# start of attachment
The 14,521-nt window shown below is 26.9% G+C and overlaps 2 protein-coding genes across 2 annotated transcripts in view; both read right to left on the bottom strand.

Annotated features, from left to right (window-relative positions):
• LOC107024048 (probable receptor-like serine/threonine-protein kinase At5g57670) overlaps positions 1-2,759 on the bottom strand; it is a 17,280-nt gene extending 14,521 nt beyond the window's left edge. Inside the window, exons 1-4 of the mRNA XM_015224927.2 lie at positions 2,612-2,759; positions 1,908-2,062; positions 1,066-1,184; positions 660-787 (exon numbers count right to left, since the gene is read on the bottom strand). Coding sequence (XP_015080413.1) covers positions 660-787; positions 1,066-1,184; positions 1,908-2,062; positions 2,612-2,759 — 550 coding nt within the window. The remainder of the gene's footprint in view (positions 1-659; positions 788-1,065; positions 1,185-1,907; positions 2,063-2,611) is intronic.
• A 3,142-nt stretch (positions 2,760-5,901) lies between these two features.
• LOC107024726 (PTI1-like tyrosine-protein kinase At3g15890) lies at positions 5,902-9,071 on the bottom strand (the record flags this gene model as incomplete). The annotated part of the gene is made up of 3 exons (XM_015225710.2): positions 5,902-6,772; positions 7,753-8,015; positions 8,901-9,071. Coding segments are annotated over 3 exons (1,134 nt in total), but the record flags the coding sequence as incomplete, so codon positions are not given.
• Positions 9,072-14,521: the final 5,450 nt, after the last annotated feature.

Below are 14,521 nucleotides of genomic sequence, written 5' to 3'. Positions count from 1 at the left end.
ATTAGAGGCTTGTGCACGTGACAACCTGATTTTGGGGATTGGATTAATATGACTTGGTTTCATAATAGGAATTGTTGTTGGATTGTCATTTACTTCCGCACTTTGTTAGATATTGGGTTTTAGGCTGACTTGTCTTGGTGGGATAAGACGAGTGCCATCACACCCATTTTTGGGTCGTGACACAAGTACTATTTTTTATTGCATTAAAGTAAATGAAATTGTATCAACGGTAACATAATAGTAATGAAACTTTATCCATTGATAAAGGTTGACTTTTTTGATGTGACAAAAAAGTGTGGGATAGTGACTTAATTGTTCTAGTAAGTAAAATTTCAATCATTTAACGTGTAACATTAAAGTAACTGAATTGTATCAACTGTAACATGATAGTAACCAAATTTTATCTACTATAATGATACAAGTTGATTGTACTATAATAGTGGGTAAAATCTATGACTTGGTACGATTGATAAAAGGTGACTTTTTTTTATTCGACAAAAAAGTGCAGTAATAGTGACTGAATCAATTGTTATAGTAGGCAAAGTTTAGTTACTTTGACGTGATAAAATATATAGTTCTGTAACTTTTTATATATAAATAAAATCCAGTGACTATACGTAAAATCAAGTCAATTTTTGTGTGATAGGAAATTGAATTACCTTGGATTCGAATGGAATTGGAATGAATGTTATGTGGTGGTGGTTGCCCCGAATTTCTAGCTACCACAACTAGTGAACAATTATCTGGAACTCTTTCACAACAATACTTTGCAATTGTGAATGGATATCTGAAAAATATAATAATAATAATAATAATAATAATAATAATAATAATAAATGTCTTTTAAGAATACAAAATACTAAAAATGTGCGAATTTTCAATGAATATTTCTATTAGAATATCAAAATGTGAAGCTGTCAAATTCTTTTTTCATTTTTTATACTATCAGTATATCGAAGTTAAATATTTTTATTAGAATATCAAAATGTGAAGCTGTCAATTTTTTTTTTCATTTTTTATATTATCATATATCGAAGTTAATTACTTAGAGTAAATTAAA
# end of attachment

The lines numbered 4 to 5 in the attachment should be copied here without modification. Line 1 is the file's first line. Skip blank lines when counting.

• A 3,142-nt stretch (positions 2,760-5,901) lies between these two features.
• LOC107024726 (PTI1-like tyrosine-protein kinase At3g15890) lies at positions 5,902-9,071 on the bottom strand (the record flags this gene model as incomplete). The annotated part of the gene is made up of 3 exons (XM_015225710.2): positions 5,902-6,772; positions 7,753-8,015; positions 8,901-9,071. Coding segments are annotated over 3 exons (1,134 nt in total), but the record flags the coding sequence as incomplete, so codon positions are not given.